Thyroglobulin in smoking mothers and their newborns at delivery suggests autoregulation of placental iodide transport overcoming thiocyanate inhibition

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  • Stine Linding Andersen
  • Susanne Backman Nøhr, Aalborg University, Denmark
  • Chunsen Wu
  • ,
  • Jørn Olsen
  • Klaus Michael Pedersen, Denmark
  • Peter Laurberg, Aalborg University, Denmark
BACKGROUND: Placental transport of iodide is required for fetal thyroid hormone production. The sodium iodide symporter (NIS) mediates active iodide transport into the thyroid and the lactating mammary gland, and is also present in placenta. NIS is competitively inhibited by thiocyanate from maternal smoking, but compensatory autoregulation of iodide transport differs between organs. The extent of autoregulation of placental iodide transport remains to be clarified. OBJECTIVE: To compare the impact of maternal smoking on thyroglobulin (Tg) levels in maternal serum at delivery and in cord serum as markers of maternal and fetal iodine deficiency. METHODS: 140 healthy, pregnant women admitted for delivery and their newborns were studied before the iodine fortification of salt in Denmark. Cotinine in urine and serum classified mothers as smokers (n=50) or non-smokers (n=90). The pregnant women reported on intake of iodine containing supplements during pregnancy and Tg in maternal serum at delivery and in cord serum was analyzed. RESULTS: In a context of mild to moderate iodine deficiency, smoking mothers had significantly higher serum Tg than non-smoking mothers (mean Tg smokers 40.2 vs. non-smokers 24.4 μg/l, p = 0.004) and so had their respective newborns (cord Tg 80.2 vs. 52.4 μg/l, p = 0.006), but the ratio between Tg in cord serum and maternal serum was not significantly different in smokers compared with non-smokers (smoking 2.06 vs. non-smoking 2.22, p = 0.69). CONCLUSION: Maternal smoking increased the degree of iodine deficiency in parallel in the mother and the fetus, as reflected by increased Tg levels. However, placental iodide transport seemed unaffected despite high thiocyanate levels, suggesting that thiocyanate-insensitive iodide transporters alternative to NIS are active or that NIS in the placenta is autoregulated to keep iodide transport unaltered.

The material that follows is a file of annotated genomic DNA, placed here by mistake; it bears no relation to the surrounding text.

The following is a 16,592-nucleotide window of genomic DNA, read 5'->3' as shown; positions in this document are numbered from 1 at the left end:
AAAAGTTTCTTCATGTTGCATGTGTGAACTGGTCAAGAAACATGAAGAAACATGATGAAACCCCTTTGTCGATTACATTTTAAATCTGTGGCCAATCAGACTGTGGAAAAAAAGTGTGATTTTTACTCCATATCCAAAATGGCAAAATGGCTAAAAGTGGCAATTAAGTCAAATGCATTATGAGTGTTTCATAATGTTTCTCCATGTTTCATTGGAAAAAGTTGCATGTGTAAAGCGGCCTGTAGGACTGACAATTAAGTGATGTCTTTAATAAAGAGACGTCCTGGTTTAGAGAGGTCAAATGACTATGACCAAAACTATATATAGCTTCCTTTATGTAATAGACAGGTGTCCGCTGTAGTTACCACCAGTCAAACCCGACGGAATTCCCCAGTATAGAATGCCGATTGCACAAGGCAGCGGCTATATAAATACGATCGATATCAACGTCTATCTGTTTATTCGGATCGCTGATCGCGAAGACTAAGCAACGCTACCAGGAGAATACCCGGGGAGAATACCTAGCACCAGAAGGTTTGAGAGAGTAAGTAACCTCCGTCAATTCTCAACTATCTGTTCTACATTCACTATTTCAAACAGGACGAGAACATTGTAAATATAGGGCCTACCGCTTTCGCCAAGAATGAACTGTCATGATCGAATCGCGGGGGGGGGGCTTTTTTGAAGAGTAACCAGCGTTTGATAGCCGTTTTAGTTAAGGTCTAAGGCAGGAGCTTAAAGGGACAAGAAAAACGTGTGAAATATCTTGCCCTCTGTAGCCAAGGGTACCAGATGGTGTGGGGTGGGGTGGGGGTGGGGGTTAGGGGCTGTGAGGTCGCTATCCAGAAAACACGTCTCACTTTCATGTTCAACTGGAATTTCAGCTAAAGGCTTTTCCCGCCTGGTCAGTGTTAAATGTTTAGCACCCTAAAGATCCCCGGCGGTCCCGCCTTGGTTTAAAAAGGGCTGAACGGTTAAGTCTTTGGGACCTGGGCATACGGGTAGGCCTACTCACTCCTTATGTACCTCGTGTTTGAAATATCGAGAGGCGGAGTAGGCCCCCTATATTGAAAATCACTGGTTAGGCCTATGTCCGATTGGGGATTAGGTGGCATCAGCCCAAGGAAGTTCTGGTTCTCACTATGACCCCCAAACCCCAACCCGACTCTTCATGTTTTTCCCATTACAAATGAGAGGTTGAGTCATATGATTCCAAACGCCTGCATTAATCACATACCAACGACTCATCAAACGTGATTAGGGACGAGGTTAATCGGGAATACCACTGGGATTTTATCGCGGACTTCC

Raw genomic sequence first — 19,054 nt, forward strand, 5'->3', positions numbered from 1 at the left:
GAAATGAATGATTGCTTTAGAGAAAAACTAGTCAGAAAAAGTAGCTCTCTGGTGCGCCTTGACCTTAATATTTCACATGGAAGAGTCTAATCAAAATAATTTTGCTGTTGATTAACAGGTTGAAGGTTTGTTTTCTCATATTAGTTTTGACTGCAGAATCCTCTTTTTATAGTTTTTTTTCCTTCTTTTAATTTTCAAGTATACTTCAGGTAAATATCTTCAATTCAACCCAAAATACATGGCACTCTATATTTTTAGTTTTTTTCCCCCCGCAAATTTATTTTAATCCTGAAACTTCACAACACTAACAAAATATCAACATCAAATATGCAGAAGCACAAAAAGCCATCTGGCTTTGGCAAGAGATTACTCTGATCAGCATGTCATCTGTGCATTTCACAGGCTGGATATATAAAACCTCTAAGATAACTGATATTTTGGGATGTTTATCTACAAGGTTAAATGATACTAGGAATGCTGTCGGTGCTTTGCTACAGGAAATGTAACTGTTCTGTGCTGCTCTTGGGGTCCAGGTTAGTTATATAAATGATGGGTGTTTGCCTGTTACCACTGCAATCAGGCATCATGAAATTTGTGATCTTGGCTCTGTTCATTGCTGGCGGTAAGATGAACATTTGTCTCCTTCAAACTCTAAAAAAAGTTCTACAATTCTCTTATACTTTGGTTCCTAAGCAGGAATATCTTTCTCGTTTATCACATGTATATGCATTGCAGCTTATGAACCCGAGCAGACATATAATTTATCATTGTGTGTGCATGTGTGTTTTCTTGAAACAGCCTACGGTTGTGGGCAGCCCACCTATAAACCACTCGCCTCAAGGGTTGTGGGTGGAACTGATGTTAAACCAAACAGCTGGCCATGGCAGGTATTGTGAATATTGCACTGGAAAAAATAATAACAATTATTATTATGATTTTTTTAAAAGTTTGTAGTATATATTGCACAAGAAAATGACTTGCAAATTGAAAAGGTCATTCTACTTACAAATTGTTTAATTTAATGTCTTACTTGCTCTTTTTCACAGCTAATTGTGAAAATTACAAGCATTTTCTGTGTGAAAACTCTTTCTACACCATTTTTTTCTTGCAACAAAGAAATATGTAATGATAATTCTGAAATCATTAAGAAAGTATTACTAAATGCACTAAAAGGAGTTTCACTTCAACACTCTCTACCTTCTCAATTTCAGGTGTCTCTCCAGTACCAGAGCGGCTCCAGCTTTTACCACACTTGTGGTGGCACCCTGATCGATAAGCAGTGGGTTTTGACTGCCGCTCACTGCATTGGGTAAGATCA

Original languageEnglish
JournalEuropean Journal of Endocrinology
Pages (from-to)723-31
Number of pages9
Publication statusPublished - Apr 2013

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